A Note To My Kid is a website, launched in June of this year, by Michael Volpatt and Patrick Wallace of Larkin-Volpatt Communications. The premise of the site began when a friend of Volpatt’s, whose son recently came out to her, asked him if she could speak with his mother about how she handled the news and dealt with the change. In response, Volpatt’s mother wrote a letter, bringing tears to his eyes and an idea to his mind. He posted the letter on his Facebook wall, and the first person to contact him was Patrick Wallace.
Together, the two have created a site which serves two main purposes. First, it is where parents, friends, and family members can send in their own notes and letters in order to “express unconditional love for the lesbian, gay, bisexual, transgender or questioning people in their lives.” Second, and equally as impacting, is how the site can be used as resource for people who may not know how to broach the subject of sexuality, with the opportunity to learn from example. It is also possible to now upload video messages and photos to the site.
“With 2012 quickly approaching, and being such a politically important year for our community, it’s going to be ever more important for people to hear these stories from parents’ mouths,” says Wallace. “About how they discovered their child was a member of the LGBTQ community, and how they dealt with it, so others can feel the humanity behind it all.”
Volpatt agrees with his co-founders sentiments. “It humanizes it. In the long term, the gay community can see there are those that absolutely love them, and for people who are questioning ‘do i agree with gay marriage or homosexuality or whatever,’ they can see that these are people too and they’re loved by people who care about them,” he says. “I think it helps feed the conversation.”
The content on the site is a tool for members of the community and those curious about the community to understand first the complexities of these dynamic relationships, then the simplicity behind the notion of unconditional love.
“I think that people are so quick to label and assume that they understand a certain person’s lifestyle that may be different from theirs or they don’t care to,” says Volpatt, “but these letters give a lot of background and color to the entire experience of coming out to your family.”
“We really want to help bring LGBT families closer together. To be able to share their personal stories not only so others can benefit from them, not only so that members can see that there’s a lot of love out there – but also so parents who may not know how to have that very important conversation about sexuality with their child can have the opportunity to learn from the letters on the site. We want to give them the opportunity to figure out how to sit down and have that conversation.”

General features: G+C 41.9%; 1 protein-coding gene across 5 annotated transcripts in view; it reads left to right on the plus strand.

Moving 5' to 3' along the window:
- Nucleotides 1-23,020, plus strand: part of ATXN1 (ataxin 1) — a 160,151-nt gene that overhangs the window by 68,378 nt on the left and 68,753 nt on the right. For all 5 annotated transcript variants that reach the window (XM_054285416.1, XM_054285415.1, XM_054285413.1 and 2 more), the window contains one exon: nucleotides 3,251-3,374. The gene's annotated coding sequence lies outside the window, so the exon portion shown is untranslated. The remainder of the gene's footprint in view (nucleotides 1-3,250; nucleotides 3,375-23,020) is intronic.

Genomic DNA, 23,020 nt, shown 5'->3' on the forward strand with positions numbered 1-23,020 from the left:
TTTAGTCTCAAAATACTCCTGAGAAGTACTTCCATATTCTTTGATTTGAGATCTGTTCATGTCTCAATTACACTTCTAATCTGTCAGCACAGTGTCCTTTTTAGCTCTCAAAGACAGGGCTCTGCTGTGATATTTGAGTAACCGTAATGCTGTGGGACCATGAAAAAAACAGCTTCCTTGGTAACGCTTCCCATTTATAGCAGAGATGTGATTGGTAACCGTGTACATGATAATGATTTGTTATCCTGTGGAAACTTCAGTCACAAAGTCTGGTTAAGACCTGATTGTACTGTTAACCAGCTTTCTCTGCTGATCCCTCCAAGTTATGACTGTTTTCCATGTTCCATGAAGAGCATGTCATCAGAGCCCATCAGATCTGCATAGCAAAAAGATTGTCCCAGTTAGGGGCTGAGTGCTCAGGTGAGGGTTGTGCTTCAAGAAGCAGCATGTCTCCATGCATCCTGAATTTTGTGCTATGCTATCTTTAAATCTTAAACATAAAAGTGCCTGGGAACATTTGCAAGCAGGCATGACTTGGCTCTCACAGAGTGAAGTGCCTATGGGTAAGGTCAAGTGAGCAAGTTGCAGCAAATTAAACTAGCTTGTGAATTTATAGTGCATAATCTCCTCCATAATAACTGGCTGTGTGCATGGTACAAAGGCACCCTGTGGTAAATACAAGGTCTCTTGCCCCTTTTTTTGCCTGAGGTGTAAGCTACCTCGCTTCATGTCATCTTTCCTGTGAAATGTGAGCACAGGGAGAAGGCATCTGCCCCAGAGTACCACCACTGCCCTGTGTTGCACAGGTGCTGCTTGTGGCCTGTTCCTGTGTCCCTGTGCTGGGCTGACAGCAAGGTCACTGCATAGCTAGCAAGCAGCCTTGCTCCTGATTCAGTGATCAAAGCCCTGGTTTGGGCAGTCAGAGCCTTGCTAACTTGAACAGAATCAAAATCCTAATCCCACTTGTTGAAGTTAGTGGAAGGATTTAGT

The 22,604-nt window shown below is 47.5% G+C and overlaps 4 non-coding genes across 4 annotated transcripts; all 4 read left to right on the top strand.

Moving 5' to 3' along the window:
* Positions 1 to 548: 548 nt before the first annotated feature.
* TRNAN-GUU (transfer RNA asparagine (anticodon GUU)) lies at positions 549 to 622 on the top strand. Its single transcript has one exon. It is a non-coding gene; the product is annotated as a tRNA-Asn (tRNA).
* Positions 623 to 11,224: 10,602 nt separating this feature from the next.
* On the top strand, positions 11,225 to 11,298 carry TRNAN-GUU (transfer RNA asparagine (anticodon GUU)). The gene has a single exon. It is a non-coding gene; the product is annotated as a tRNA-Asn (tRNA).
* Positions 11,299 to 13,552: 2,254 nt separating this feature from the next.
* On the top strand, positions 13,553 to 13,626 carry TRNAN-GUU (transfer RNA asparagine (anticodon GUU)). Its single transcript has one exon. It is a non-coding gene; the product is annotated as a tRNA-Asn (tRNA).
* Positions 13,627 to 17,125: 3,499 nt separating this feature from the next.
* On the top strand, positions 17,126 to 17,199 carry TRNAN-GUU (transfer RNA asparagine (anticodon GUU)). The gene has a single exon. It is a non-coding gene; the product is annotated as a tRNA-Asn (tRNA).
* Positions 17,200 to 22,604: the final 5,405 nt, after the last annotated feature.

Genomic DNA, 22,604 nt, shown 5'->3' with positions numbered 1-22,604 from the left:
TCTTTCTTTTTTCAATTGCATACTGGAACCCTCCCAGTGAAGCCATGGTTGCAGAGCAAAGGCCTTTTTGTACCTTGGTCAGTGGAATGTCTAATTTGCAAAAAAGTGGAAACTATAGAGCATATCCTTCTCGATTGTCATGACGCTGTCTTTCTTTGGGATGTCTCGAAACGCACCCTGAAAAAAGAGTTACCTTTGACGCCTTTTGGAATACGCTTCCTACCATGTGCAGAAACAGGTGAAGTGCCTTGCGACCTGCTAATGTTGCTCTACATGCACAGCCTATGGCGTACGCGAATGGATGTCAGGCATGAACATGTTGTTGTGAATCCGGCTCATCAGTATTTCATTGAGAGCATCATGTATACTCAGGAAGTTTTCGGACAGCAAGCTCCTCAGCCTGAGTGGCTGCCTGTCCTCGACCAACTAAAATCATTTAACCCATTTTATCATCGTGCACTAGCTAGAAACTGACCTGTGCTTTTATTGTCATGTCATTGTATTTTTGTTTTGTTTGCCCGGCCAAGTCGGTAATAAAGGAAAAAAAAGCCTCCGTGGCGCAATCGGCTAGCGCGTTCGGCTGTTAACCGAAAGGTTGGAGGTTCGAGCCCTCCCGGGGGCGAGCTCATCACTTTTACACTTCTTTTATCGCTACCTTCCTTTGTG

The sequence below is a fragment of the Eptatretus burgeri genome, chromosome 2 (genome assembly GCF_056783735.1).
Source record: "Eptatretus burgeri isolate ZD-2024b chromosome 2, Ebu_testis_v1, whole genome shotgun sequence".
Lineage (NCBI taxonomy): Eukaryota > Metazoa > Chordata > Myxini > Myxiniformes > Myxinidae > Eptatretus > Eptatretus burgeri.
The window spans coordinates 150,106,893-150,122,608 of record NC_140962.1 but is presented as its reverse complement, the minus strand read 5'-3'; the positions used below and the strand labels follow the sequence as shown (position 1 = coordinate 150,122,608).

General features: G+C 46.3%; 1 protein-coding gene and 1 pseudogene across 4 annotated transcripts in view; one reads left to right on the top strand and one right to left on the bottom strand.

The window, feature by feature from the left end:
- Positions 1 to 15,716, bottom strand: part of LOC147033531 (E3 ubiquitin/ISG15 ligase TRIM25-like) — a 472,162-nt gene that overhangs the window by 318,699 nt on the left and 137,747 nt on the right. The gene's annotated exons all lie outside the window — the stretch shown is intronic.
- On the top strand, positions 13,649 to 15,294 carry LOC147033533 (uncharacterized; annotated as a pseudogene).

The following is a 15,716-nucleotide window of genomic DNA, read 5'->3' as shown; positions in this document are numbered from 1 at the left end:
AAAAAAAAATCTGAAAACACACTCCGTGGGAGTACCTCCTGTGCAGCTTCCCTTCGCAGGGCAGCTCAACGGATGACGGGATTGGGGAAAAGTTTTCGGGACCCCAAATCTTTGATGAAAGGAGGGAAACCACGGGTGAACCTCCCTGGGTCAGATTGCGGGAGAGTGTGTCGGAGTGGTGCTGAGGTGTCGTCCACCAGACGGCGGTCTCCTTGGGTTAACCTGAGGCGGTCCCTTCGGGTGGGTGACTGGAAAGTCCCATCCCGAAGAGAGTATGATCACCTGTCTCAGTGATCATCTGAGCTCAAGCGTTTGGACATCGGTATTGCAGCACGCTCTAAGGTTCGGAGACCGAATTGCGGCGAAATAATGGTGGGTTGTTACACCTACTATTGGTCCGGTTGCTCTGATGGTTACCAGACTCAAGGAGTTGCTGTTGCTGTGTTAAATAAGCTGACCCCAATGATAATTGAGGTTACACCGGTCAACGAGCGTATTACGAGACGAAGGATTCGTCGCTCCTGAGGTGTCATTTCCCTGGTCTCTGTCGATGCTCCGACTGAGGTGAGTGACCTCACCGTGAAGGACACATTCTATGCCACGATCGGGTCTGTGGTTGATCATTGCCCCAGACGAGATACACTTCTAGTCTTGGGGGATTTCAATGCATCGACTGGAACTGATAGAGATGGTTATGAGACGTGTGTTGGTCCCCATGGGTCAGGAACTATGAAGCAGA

The content already on the site encompasses a large breath of experience, from across the globe. This letter is the first from one brother to another on the site, called “A Note to John from His Brother, Rob” where Rob writes, “You didn’t want me to be there for you back then, but I never stopped worrying about you and loving you like only a brother can. We are rebuilding a friendship, little by little, that circumstance nearly tore apart. Please know that I will be there for you through all of the ups and downs that life has for you.”
This letter is from a mother to her transgender daughter, called “A Note To DJ from Mom.” She writes, “When you made the decision to make the changes needed to become the woman that you are, I had a gamut of feelings for about 12 hours … I woke up the morning after you shared your news with me with a sense of peace. My dream that night was a memory of you as an infant … I had dressed you in hand me downs, and all the laundry was dirty. Thinking that it wouldn’t matter, I put you in a pink sleeper with a ruffly collar, and you were so beautiful, so transformed and girly, that I took it off and ran laundry rather than dressing you in it … back to the Osh Kosh overalls for you.”
And, perhaps the letter that makes this writer reach for the tissue box the most (though they all do in the end) is a letter that one man wrote to his gay brother from the voice of their late mother, called “A Note to David: What Mom Would Have Said.”
The site is full of more encouraging, inspiring, and touching posts expressing unconditional love and support for members of the LGBTQ community. This movement has a huge potential to serve as an invaluable tool to both individuals afraid to come out of the closet, and to family members and friends searching for ways to understand such revelations and be as supportive as possible.
So, dot429.com encourages you or your family members and friends to write a note, share a video, pr submit a photo. Share something special with the LGBTQ person you love on aNoteToMyKid.com. Like them on Facebook at www.facebook.com/anotetomykid and follow them on twitter @aNoteToMyKid